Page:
Thursday, February 12, 2015

I Love Dancing!

I have a confession to make... I love dancing! (Okay, this isn't really a confession, I will literally tell anyone who listens... I get a bit evangelical about stuff I love!).

I've always loved shakin’ it, but it wasn't until I started Zumba in my 4th year of university that I really realized how much I love dance. I have tried to like exercise so many times in my life, and it just never works. Outside of team sports (which require a lot of commitment and time) I have never enjoyed any form of exercise. I'm your classic, goes to the gym for 3 weeks and then quits kinda gal.

Photo from: City Dance Corps Website

That was until I found dance! After I started Zumba it was like I had found my exercise match. My one true form of fitness! Each time I went I got slightly less awkward, and a little more committed to the moves.

Now, after a short hiatus (due to location), I am at a different studio trying out a whole variety of dances. I am currently taking drop in classes for Hip-hop, Afrofusion, and Dancehall. - Oh man, are these fun… I'm talking laugh and smile through the whole class kind of fun.

Each class I get a little more comfortable in my moves, a little less worried about how I look, and a lot more confident that dance is an absolute must in my life. It’s such a good feeling when you get your body to move in sync with the music.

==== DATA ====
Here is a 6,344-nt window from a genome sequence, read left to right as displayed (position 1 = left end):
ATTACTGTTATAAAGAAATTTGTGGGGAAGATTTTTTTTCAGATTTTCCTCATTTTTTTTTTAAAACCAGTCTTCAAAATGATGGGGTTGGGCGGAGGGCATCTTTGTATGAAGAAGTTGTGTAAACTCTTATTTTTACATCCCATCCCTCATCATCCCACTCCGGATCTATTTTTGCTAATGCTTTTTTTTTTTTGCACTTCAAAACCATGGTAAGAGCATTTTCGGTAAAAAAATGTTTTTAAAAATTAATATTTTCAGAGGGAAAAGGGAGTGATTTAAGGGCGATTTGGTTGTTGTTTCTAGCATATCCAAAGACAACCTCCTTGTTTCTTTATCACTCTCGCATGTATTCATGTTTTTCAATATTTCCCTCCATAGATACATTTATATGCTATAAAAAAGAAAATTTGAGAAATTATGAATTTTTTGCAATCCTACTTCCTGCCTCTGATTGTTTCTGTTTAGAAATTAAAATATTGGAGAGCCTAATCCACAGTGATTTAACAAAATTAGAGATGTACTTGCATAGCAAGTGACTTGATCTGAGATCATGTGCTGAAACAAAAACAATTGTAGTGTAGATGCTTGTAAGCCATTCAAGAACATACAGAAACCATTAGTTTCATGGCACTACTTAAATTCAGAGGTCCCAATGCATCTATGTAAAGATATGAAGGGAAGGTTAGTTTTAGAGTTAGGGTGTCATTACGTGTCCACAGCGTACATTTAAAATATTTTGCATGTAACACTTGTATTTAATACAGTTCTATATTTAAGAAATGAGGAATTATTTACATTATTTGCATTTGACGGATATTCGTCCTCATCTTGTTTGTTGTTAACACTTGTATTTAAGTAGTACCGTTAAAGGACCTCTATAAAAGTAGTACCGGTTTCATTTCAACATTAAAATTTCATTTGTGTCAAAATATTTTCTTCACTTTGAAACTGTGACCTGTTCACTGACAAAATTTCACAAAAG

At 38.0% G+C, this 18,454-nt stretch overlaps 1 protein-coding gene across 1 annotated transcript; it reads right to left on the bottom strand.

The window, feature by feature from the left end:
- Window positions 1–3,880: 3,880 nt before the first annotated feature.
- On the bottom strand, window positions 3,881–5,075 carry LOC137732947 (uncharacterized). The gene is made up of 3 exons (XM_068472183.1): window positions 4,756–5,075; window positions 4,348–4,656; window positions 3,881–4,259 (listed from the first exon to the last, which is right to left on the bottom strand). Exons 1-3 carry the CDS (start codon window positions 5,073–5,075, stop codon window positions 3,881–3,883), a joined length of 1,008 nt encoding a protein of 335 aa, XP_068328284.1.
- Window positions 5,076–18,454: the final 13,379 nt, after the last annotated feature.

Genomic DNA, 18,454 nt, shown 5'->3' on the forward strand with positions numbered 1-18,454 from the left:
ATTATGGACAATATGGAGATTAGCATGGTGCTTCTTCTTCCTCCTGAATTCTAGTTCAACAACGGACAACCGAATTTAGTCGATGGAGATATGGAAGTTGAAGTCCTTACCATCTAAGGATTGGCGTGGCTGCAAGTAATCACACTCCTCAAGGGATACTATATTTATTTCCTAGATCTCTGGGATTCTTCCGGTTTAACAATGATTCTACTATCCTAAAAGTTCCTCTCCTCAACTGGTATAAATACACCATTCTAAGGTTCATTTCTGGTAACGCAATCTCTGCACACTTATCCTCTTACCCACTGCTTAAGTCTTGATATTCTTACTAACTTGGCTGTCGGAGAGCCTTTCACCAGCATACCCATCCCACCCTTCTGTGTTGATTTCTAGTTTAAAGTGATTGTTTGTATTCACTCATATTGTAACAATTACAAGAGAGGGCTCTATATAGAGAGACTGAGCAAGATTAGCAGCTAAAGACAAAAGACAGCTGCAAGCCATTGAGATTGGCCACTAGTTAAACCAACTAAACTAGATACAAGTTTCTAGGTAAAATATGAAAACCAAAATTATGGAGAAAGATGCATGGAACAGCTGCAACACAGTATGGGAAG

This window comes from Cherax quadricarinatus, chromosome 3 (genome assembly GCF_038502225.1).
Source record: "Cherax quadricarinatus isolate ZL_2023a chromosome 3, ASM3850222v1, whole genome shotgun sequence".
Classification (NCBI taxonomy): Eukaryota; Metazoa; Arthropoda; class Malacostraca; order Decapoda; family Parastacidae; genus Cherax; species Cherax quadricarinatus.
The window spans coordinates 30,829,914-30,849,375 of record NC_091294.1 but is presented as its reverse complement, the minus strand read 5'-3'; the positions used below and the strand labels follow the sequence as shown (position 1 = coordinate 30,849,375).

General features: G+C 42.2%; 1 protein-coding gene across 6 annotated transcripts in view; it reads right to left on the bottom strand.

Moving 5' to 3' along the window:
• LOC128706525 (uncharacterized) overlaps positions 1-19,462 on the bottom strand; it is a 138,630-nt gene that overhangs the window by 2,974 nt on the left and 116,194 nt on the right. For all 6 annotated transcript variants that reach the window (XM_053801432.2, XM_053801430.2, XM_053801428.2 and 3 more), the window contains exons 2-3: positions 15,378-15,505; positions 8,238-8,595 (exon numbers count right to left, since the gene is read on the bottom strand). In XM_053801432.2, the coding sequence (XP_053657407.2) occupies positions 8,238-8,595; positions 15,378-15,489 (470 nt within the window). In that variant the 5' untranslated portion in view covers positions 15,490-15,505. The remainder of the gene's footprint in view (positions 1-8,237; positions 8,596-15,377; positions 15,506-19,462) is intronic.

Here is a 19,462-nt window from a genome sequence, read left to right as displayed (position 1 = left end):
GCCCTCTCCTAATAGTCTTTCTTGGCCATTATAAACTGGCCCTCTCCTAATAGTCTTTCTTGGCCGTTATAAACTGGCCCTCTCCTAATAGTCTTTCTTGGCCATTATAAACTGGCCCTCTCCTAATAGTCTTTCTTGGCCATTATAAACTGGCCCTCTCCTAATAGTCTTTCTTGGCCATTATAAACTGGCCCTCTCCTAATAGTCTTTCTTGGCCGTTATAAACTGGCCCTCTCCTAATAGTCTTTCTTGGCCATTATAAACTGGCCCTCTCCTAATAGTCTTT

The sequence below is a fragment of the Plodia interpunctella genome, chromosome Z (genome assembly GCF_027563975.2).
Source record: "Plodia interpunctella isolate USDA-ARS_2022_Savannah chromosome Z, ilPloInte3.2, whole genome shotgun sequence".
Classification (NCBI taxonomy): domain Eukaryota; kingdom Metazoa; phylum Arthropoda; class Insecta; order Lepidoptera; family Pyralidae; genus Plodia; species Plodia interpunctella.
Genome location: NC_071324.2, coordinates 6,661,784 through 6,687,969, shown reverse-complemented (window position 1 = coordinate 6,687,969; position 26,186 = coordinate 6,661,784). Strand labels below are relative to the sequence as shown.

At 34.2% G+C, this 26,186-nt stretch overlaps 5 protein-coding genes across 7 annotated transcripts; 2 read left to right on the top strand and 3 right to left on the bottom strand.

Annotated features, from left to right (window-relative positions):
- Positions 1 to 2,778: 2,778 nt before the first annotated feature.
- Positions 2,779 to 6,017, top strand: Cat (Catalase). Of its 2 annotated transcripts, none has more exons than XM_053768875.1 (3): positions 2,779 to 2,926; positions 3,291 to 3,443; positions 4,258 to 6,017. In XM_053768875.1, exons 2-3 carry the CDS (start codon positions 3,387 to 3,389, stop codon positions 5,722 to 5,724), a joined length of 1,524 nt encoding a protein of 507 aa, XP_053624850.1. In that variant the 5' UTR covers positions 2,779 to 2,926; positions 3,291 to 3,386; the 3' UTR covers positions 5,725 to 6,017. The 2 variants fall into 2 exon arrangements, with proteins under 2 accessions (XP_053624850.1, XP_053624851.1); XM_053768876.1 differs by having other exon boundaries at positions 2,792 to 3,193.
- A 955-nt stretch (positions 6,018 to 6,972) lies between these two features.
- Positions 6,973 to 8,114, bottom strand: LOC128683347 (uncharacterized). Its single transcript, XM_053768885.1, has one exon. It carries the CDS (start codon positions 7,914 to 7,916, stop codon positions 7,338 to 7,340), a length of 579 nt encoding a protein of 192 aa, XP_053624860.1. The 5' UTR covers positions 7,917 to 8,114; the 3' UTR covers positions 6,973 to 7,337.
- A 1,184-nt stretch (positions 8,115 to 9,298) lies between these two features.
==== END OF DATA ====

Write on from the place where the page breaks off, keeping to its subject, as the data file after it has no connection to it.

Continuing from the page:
Best of all I'm getting exercise, but I don’t even think about that. It is so much more about wellness, joy, and fun than anything else, and I love that!

If you are in Toronto, check out the drop in classes at CityDance Corps (located at Spadina and Queen), I can’t say enough good thinks about their teachers, facilities and classes. 

(As a bonus, I now think I am BeyoncĂ© when I go out dancing at a bar. Let’s just pretend I look as good as I feel!)

Wednesday, February 11, 2015

Art Focus for 2015: Inequality

I love following someone who is doing a daily goal... it's so amazing to see the dedication and follow through that is possible. I have often thought about it, but I know (for me) the goal would end up causing me more stress then fun.

I had considered doing a Once-a-Week art project for this year, but have since decided to just leave it as an "Art Focus for 2015". (I am already committed to doing weekly dance, which I am loving so far!)